Yangsze Choo is a fourth-generation Malaysian of Chinese descent. She lives in California with her husband and their two children, and loves to eat and read (often at the same time).

From Barnes & Noble: A Conversation with Yangsze Choo, Author of The Ghost Bride

The Ghost Bride centers on a girl who marries the ghost of a wealthy family's recently deceased son. Can you please explain the concept of a "ghost marriage"? When did you first become intrigued by this practice?

I think I was vaguely aware of this practice as a child. My grandmother lived in a small town in Malaysia opposite an old cinema that often showed scary Chinese movies. We children were not allowed to go and watch them, although from the front window we could see people lining up to go in. I remember the gigantic cinema posters that would cover the billboard in front. In those days, they were all hand painted so that they looked even more lurid - both fascinating and forbidden to us!

The folk tradition of marriages to ghosts, or between ghosts, usually occurred in order to placate spirits or repair familial relations. There are a number of allusions to it in Chinese literature, but its roots seem to lie in ancestor worship. Matches were sometimes made between two deceased persons, with the families on both sides recognizing it as a tie between them. However, there were other cases when a living person was married to the dead. These tended to be the fulfillment of a dying sweetheart's wish, or to give the rank of wife to a concubine who had borne a son. Sometimes, an impoverished girl was taken into a household as a widow in order to perform the ancestral rites for a man who died without a wife or descendants. This is the case for Li Lan, the main character in my book.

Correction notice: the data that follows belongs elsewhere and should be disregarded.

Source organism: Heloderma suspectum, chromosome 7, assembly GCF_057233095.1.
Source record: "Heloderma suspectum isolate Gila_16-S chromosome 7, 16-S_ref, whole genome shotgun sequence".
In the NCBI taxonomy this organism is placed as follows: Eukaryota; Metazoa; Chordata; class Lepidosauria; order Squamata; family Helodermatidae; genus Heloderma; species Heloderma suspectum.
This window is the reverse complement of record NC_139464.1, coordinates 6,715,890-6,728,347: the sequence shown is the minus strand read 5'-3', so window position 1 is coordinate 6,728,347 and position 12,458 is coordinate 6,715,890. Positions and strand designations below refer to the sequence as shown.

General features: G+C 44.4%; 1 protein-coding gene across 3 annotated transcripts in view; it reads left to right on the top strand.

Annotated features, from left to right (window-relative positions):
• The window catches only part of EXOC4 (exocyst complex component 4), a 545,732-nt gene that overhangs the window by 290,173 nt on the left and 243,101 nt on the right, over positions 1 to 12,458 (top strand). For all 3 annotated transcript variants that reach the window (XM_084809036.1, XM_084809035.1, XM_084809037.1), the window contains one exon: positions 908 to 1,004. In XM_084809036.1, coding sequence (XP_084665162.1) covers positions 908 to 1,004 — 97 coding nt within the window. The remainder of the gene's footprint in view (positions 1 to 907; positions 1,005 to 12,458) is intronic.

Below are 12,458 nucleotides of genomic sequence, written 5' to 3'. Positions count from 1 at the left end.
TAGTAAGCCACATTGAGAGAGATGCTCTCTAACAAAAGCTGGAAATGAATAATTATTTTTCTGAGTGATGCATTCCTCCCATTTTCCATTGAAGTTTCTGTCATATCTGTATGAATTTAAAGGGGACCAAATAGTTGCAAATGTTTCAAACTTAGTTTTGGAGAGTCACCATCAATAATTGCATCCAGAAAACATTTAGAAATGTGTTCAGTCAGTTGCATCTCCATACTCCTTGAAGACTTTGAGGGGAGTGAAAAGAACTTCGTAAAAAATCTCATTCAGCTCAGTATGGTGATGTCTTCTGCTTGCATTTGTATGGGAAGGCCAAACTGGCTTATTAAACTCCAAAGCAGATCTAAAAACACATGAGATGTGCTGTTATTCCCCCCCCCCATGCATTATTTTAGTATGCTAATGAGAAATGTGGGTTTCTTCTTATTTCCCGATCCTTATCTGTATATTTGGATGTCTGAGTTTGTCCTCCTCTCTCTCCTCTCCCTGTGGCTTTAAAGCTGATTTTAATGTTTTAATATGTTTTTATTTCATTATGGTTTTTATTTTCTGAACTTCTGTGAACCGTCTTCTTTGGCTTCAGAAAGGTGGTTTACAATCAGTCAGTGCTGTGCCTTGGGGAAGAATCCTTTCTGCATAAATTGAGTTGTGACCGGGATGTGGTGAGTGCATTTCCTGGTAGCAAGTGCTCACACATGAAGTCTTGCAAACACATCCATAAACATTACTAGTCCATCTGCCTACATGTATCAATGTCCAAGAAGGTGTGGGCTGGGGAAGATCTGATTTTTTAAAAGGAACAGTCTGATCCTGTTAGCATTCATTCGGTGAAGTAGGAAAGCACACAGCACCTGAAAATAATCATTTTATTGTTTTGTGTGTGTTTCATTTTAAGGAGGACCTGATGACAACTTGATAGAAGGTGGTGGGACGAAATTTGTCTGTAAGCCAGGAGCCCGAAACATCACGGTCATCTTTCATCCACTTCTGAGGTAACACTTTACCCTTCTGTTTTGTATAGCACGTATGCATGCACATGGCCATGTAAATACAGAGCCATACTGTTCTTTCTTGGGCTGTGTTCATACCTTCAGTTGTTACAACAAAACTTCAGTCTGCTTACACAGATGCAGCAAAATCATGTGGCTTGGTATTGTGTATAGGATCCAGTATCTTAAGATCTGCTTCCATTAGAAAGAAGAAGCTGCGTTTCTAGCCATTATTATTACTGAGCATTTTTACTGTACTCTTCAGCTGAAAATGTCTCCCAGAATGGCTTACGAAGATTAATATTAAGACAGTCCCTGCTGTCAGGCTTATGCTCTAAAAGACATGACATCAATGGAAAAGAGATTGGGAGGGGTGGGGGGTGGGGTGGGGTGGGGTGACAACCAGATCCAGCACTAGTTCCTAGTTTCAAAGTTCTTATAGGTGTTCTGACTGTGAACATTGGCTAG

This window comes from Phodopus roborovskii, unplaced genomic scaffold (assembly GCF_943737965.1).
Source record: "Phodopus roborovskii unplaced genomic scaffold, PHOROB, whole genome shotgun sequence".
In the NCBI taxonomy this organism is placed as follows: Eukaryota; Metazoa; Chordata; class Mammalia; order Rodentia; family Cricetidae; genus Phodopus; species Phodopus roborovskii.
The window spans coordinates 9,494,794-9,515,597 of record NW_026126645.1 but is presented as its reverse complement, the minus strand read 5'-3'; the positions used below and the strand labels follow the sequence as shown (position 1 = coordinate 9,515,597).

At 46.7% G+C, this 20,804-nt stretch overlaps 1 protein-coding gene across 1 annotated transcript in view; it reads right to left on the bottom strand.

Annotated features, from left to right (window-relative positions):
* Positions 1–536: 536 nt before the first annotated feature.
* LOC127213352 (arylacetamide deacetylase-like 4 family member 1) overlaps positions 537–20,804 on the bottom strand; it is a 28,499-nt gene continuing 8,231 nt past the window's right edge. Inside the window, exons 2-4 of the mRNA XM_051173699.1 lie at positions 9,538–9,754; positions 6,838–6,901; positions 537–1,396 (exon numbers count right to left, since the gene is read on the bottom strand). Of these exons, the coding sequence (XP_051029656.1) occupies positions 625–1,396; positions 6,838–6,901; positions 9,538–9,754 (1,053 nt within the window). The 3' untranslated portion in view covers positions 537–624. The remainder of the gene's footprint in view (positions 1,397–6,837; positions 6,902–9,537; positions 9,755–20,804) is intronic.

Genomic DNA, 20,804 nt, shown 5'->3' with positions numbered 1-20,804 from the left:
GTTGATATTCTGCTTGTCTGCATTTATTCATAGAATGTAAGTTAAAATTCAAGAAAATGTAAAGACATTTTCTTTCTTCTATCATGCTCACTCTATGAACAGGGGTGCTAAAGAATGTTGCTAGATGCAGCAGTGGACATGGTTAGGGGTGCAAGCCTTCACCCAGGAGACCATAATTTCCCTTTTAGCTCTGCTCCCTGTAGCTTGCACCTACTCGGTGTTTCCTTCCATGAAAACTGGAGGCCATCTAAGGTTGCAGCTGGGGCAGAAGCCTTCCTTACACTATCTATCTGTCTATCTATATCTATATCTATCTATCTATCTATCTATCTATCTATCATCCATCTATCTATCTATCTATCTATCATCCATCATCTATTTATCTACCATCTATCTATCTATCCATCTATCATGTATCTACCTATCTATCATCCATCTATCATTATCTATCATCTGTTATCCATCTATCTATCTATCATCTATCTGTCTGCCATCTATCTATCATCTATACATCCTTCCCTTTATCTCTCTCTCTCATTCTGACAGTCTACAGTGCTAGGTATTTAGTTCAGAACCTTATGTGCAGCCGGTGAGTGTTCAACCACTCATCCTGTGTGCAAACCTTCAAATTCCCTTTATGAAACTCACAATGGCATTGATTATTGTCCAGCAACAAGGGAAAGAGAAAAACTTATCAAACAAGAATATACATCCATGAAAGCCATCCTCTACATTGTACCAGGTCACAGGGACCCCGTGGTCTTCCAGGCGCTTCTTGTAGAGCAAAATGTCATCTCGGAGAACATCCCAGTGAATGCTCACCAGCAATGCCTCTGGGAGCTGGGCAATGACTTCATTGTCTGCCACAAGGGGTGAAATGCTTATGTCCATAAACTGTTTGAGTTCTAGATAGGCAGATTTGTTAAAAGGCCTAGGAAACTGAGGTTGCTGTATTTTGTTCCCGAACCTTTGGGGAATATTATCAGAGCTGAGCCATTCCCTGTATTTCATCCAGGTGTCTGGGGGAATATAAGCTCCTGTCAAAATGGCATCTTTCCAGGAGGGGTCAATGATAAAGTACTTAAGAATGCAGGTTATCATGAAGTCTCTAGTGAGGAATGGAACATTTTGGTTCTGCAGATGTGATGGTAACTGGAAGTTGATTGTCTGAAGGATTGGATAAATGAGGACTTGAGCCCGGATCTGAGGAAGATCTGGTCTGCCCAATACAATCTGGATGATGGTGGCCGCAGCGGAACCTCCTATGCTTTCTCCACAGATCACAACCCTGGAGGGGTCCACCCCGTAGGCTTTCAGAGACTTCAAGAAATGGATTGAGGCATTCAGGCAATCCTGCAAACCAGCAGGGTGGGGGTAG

More recently, however, one of the things that sparked this novel was a sentence in an old newspaper article. While researching another book I was writing, I happened to go through the archives of our local Malaysian newspaper and found a brief mention of spirit marriages that offhandedly declared them "increasingly rare." At first, I wondered what this referred to, and then I realized that it must be the folk superstition of marriages to the dead. This was so intriguing that I ended up putting aside my first book to write this one instead.

The Ghost Bride delves deeply into the complex world of the afterlife as it's understood in Chinese culture. In what ways does this supernatural element compare to fantasy, and in what ways is it different?